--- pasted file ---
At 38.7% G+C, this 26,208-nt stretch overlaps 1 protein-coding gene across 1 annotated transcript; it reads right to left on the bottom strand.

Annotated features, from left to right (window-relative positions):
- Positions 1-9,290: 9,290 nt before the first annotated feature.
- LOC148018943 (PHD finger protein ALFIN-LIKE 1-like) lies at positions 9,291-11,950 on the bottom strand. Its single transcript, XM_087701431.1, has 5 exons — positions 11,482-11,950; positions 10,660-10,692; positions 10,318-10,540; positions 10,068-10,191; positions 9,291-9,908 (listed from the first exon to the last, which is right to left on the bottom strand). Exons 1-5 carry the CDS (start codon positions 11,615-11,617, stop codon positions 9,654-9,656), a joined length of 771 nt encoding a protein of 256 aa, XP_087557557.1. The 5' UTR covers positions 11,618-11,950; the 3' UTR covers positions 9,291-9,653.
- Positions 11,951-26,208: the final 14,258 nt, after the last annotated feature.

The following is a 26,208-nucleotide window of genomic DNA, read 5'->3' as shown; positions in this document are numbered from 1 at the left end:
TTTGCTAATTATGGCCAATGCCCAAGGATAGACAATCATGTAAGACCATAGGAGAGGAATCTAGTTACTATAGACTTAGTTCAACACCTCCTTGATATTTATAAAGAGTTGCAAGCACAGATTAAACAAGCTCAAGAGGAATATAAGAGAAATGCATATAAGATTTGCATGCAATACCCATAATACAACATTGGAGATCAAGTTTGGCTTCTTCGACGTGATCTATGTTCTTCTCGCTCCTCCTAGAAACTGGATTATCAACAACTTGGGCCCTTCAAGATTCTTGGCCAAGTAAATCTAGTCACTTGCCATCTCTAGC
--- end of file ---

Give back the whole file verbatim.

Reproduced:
At 38.7% G+C, this 26,208-nt stretch overlaps 1 protein-coding gene across 1 annotated transcript; it reads right to left on the bottom strand.

Annotated features, from left to right (window-relative positions):
- Positions 1-9,290: 9,290 nt before the first annotated feature.
- LOC148018943 (PHD finger protein ALFIN-LIKE 1-like) lies at positions 9,291-11,950 on the bottom strand. Its single transcript, XM_087701431.1, has 5 exons — positions 11,482-11,950; positions 10,660-10,692; positions 10,318-10,540; positions 10,068-10,191; positions 9,291-9,908 (listed from the first exon to the last, which is right to left on the bottom strand). Exons 1-5 carry the CDS (start codon positions 11,615-11,617, stop codon positions 9,654-9,656), a joined length of 771 nt encoding a protein of 256 aa, XP_087557557.1. The 5' UTR covers positions 11,618-11,950; the 3' UTR covers positions 9,291-9,653.
- Positions 11,951-26,208: the final 14,258 nt, after the last annotated feature.

The following is a 26,208-nucleotide window of genomic DNA, read 5'->3' as shown; positions in this document are numbered from 1 at the left end:
TTTGCTAATTATGGCCAATGCCCAAGGATAGACAATCATGTAAGACCATAGGAGAGGAATCTAGTTACTATAGACTTAGTTCAACACCTCCTTGATATTTATAAAGAGTTGCAAGCACAGATTAAACAAGCTCAAGAGGAATATAAGAGAAATGCATATAAGATTTGCATGCAATACCCATAATACAACATTGGAGATCAAGTTTGGCTTCTTCGACGTGATCTATGTTCTTCTCGCTCCTCCTAGAAACTGGATTATCAACAACTTGGGCCCTTCAAGATTCTTGGCCAAGTAAATCTAGTCACTTGCCATCTCTAGC